I am definitely the beneficiary of being a very non-threatening looking white woman. I try hard not to forget this, and to be honest I have at times been quite grateful for it. Although this book also makes the point that this, the power of white-lady tears really stems from patriarchy, the idea that white women need to be protected. And when you lean into that power, are you really leaning into power?

This was one of many, many books written about rage in the last few years, and it’s the first one I read, so I kind of feel like I need to read This Will Be My Undoing before I can definitely recommend this one.

I also read Expecting Better, which is  a great evidence based pregnancy book. But, if you’re not pregnant, you’re probably not that interested. If you are though, skip What to Expect When You’re Expecting. Read this and Like A Mother. Then call it a day, there aren’t any other good books out there.

Currently reading: Conversations with Friends and The Interestings.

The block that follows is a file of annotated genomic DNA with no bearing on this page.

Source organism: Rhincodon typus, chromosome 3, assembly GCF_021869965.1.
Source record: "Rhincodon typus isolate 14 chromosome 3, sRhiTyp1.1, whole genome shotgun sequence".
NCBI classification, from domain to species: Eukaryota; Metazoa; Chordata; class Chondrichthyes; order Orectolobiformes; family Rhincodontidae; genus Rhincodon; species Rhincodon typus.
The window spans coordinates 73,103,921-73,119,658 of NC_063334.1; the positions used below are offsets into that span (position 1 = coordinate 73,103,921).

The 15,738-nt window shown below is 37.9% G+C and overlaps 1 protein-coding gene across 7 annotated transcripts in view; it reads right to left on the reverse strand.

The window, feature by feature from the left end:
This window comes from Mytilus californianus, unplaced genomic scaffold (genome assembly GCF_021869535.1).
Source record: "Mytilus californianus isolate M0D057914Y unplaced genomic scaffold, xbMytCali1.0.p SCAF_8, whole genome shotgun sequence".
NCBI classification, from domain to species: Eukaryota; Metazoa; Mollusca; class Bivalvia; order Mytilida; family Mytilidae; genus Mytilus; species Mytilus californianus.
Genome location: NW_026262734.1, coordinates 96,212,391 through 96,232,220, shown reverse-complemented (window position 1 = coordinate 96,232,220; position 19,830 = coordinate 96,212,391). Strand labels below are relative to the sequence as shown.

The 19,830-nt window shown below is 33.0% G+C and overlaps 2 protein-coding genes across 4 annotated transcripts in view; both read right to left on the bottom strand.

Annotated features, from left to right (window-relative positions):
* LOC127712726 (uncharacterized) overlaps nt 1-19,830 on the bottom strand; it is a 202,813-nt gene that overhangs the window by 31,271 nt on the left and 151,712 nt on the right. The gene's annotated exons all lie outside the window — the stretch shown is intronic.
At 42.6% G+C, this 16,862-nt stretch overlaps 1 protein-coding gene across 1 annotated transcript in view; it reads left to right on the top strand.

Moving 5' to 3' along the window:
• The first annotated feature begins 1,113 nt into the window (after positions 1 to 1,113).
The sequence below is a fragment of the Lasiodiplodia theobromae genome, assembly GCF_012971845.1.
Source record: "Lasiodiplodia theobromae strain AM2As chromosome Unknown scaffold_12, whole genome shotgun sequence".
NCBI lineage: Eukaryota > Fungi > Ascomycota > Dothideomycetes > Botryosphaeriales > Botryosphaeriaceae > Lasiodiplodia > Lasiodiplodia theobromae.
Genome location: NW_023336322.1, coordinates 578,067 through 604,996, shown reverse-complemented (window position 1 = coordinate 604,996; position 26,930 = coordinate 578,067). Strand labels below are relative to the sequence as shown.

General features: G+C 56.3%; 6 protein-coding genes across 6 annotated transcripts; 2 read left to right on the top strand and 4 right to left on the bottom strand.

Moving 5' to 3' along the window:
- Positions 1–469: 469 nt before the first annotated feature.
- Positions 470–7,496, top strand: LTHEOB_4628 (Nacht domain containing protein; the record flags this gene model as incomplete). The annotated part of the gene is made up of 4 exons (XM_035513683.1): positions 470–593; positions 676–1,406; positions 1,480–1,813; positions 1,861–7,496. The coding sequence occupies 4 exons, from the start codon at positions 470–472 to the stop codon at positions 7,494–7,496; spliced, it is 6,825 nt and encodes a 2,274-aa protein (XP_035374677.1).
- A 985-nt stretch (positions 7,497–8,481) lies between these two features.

Richard Power’s The Overstory felt like kind of a slog to me. I liked the book, but at over 500 pages, it is not a short novel. Although it took me a while to get through, I did like this book and would recommend it to all the nature lovers out there.

The novel is the intertwined story of nine strangers (well, eight strangers, two are married to each other and their story is pretty much always told together) in the late 90’s/early 2000’s. Some of them end up coming together, some of them never meet or meet only briefly, but all of them are part of this larger story about deforestation and trees.